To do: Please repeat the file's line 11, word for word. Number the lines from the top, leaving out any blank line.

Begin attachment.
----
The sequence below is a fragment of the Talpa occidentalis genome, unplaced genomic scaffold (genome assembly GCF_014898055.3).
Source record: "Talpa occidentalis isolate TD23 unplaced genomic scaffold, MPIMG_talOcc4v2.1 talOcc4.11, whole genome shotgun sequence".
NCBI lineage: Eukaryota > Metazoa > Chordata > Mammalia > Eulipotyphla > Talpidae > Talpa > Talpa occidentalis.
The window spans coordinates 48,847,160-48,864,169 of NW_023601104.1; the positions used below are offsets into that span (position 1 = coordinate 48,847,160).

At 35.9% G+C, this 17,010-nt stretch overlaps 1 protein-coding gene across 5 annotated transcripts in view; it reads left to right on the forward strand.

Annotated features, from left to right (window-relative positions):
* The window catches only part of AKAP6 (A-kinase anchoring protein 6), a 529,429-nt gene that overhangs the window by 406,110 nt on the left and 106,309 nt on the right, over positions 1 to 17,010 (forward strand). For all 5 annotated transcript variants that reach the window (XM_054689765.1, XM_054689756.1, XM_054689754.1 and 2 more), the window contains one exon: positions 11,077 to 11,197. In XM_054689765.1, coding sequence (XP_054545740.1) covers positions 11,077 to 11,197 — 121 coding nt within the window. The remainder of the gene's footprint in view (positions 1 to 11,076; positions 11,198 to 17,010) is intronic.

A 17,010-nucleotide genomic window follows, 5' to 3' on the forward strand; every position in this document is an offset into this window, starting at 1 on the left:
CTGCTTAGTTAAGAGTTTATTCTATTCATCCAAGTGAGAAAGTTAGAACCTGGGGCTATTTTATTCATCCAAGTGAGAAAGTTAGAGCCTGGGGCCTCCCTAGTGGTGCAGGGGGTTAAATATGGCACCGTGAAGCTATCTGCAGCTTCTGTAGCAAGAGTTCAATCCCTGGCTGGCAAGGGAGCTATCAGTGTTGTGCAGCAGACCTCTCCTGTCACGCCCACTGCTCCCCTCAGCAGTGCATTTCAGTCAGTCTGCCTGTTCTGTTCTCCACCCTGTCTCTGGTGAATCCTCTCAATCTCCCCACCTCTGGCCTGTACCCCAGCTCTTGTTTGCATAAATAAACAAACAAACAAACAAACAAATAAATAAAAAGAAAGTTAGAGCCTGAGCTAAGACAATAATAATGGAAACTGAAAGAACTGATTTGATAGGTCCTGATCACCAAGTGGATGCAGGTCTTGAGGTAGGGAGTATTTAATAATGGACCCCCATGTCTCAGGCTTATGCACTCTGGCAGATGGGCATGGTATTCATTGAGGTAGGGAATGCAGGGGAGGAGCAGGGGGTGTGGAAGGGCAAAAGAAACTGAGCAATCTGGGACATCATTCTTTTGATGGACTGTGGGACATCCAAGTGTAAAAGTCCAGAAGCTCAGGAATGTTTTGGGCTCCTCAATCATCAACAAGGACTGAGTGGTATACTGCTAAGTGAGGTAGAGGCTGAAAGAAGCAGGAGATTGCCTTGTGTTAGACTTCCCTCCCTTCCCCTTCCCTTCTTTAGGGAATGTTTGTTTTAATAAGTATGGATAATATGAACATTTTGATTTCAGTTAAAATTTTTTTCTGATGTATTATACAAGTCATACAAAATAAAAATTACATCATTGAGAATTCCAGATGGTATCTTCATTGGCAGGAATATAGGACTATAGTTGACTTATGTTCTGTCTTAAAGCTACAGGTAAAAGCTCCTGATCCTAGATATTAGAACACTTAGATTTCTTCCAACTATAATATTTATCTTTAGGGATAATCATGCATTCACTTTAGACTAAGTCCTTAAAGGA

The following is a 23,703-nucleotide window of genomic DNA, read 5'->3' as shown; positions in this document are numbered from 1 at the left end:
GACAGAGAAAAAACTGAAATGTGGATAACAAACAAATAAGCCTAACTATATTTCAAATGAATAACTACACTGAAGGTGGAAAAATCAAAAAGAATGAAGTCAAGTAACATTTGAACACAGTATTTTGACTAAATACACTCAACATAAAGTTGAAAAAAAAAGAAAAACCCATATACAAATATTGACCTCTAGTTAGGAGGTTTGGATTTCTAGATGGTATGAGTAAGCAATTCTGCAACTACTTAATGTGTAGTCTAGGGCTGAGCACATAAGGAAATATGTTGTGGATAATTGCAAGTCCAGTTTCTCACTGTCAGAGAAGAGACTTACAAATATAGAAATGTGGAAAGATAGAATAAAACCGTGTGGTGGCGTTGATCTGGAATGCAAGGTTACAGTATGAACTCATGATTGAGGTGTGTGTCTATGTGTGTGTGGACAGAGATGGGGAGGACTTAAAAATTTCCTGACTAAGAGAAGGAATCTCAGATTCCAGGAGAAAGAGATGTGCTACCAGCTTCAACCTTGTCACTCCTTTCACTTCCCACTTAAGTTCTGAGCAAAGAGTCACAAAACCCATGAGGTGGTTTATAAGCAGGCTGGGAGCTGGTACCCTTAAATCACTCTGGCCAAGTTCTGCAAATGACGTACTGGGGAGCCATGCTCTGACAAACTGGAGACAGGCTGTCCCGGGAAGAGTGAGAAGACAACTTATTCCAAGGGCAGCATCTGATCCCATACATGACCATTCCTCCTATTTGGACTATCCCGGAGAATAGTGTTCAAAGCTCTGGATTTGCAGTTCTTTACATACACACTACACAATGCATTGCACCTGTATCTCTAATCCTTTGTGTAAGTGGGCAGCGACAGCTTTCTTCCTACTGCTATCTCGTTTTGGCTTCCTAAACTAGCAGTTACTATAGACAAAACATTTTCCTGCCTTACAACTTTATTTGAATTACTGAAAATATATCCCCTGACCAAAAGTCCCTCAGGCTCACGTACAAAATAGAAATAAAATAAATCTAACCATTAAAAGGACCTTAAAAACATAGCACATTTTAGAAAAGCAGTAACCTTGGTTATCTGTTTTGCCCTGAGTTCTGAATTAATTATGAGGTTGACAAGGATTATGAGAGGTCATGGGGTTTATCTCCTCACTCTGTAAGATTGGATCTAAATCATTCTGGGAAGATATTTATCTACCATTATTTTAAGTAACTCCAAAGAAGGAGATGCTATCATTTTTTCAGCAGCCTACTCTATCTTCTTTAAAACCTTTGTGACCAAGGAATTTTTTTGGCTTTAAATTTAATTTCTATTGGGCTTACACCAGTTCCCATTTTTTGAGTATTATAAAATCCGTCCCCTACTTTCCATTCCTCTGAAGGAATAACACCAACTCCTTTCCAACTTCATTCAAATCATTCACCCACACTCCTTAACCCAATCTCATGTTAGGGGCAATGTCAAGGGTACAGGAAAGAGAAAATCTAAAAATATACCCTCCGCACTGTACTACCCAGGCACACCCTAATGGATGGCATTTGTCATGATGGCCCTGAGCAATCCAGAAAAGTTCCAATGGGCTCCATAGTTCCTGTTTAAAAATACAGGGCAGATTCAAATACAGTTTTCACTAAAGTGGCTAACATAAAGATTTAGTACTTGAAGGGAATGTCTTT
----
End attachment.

GACAGAGAAAAAACTGAAATGTGGATAACAAACAAATAAGCCTAACTATATTTCAAATGAATAACTACACTGAAGGTGGAAAAATCAAAAAGAATGAAGTCAAGTAACATTTGAACACAGTATTTTGACTAAATACACTCAACATAAAGTTGAAAAAAAAAGAAAAACCCATATACAAATATTGACCTCTAGTTAGGAGGTTTGGATTTCTAGATGGTATGAGTAAGCAATTCTGCAACTACTTAATGTGTAGTCTAGGGCTGAGCACATAAGGAAATATGTTGTGGATAATTGCAAGTCCAGTTTCTCACTGTCAGAGAAGAGACTTACAAATATAGAAATGTGGAAAGATAGAATAAAACCGTGTGGTGGCGTTGATCTGGAATGCAAGGTTACAGTATGAACTCATGATTGAGGTGTGTGTCTATGTGTGTGTGGACAGAGATGGGGAGGACTTAAAAATTTCCTGACTAAGAGAAGGAATCTCAGATTCCAGGAGAAAGAGATGTGCTACCAGCTTCAACCTTGTCACTCCTTTCACTTCCCACTTAAGTTCTGAGCAAAGAGTCACAAAACCCATGAGGTGGTTTATAAGCAGGCTGGGAGCTGGTACCCTTAAATCACTCTGGCCAAGTTCTGCAAATGACGTACTGGGGAGCCATGCTCTGACAAACTGGAGACAGGCTGTCCCGGGAAGAGTGAGAAGACAACTTATTCCAAGGGCAGCATCTGATCCCATACATGACCATTCCTCCTATTTGGACTATCCCGGAGAATAGTGTTCAAAGCTCTGGATTTGCAGTTCTTTACATACACACTACACAATGCATTGCACCTGTATCTCTAATCCTTTGTGTAAGTGGGCAGCGACAGCTTTCTTCCTACTGCTATCTCGTTTTGGCTTCCTAAACTAGCAGTTACTATAGACAAAACATTTTCCTGCCTTACAACTTTATTTGAATTACTGAAAATATATCCCCTGACCAAAAGTCCCTCAGGCTCACGTACAAAATAGAAATAAAATAAATCTAACCATTAAAAGGACCTTAAAAACATAGCACATTTTAGAAAAGCAGTAACCTTGGTTATCTGTTTTGCCCTGAGTTCTGAATTAATTATGAGGTTGACAAGGATTATGAGAGGTCATGGGGTTTATCTCCTCACTCTGTAAGATTGGATCTAAATCATTCTGGGAAGATATTTATCTACCATTATTTTAAGTAACTCCAAAGAAGGAGATGCTATCATTTTTTCAGCAGCCTACTCTATCTTCTTTAAAACCTTTGTGACCAAGGAATTTTTTTGGCTTTAAATTTAATTTCTATTGGGCTTACACCAGTTCCCATTTTTTGAGTATTATAAAATCCGTCCCCTACTTTCCATTCCTCTGAAGGAATAACACCAACTCCTTTCCAACTTCATTCAAATCATTCACCCACACTCCTTAACCCAATCTCATGTTAGGGGCAATGTCAAGGGTACAGGAAAGAGAAAATCTAAAAATATACCCTCCGCACTGTACTACCCAGGCACACCCTAATGGATGGCATTTGTCATGATGGCCCTGAGCAATCCAGAAAAGTTCCAATGGGCTCCATAGTTCCTGTTTAAAAATACAGGGCAGATTCAAATACAGTTTTCACTAAAGTGGCTAACATAAAGATTTAGTACTTGAAGGGAATGTCTTT